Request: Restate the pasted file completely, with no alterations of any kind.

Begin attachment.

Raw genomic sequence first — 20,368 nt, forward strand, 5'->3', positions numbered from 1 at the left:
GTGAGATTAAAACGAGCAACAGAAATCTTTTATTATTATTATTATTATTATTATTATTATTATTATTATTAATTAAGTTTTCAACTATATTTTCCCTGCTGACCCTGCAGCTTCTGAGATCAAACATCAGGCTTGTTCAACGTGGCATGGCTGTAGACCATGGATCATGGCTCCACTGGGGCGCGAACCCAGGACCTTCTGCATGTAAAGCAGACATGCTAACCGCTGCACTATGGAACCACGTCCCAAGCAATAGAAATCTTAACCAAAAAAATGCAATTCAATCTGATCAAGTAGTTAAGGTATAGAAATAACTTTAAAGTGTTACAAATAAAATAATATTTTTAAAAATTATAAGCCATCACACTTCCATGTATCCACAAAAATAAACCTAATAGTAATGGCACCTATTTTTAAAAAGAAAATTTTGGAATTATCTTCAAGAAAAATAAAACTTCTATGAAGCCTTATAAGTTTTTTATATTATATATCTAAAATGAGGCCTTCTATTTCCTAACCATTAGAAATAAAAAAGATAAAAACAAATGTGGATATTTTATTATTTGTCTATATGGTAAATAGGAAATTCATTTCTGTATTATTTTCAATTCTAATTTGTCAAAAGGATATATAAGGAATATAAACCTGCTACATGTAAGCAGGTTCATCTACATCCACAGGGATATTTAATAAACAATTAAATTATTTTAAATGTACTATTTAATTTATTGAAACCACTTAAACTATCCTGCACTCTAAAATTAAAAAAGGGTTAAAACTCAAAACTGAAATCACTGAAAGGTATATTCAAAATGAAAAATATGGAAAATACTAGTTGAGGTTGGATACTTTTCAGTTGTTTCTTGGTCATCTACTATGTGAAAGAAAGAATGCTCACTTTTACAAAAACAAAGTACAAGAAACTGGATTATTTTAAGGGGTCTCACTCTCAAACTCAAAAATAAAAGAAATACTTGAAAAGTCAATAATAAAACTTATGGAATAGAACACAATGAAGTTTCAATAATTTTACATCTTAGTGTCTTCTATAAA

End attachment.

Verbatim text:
Raw genomic sequence first — 20,368 nt, forward strand, 5'->3', positions numbered from 1 at the left:
GTGAGATTAAAACGAGCAACAGAAATCTTTTATTATTATTATTATTATTATTATTATTATTATTATTATTAATTAAGTTTTCAACTATATTTTCCCTGCTGACCCTGCAGCTTCTGAGATCAAACATCAGGCTTGTTCAACGTGGCATGGCTGTAGACCATGGATCATGGCTCCACTGGGGCGCGAACCCAGGACCTTCTGCATGTAAAGCAGACATGCTAACCGCTGCACTATGGAACCACGTCCCAAGCAATAGAAATCTTAACCAAAAAAATGCAATTCAATCTGATCAAGTAGTTAAGGTATAGAAATAACTTTAAAGTGTTACAAATAAAATAATATTTTTAAAAATTATAAGCCATCACACTTCCATGTATCCACAAAAATAAACCTAATAGTAATGGCACCTATTTTTAAAAAGAAAATTTTGGAATTATCTTCAAGAAAAATAAAACTTCTATGAAGCCTTATAAGTTTTTTATATTATATATCTAAAATGAGGCCTTCTATTTCCTAACCATTAGAAATAAAAAAGATAAAAACAAATGTGGATATTTTATTATTTGTCTATATGGTAAATAGGAAATTCATTTCTGTATTATTTTCAATTCTAATTTGTCAAAAGGATATATAAGGAATATAAACCTGCTACATGTAAGCAGGTTCATCTACATCCACAGGGATATTTAATAAACAATTAAATTATTTTAAATGTACTATTTAATTTATTGAAACCACTTAAACTATCCTGCACTCTAAAATTAAAAAAGGGTTAAAACTCAAAACTGAAATCACTGAAAGGTATATTCAAAATGAAAAATATGGAAAATACTAGTTGAGGTTGGATACTTTTCAGTTGTTTCTTGGTCATCTACTATGTGAAAGAAAGAATGCTCACTTTTACAAAAACAAAGTACAAGAAACTGGATTATTTTAAGGGGTCTCACTCTCAAACTCAAAAATAAAAGAAATACTTGAAAAGTCAATAATAAAACTTATGGAATAGAACACAATGAAGTTTCAATAATTTTACATCTTAGTGTCTTCTATAAA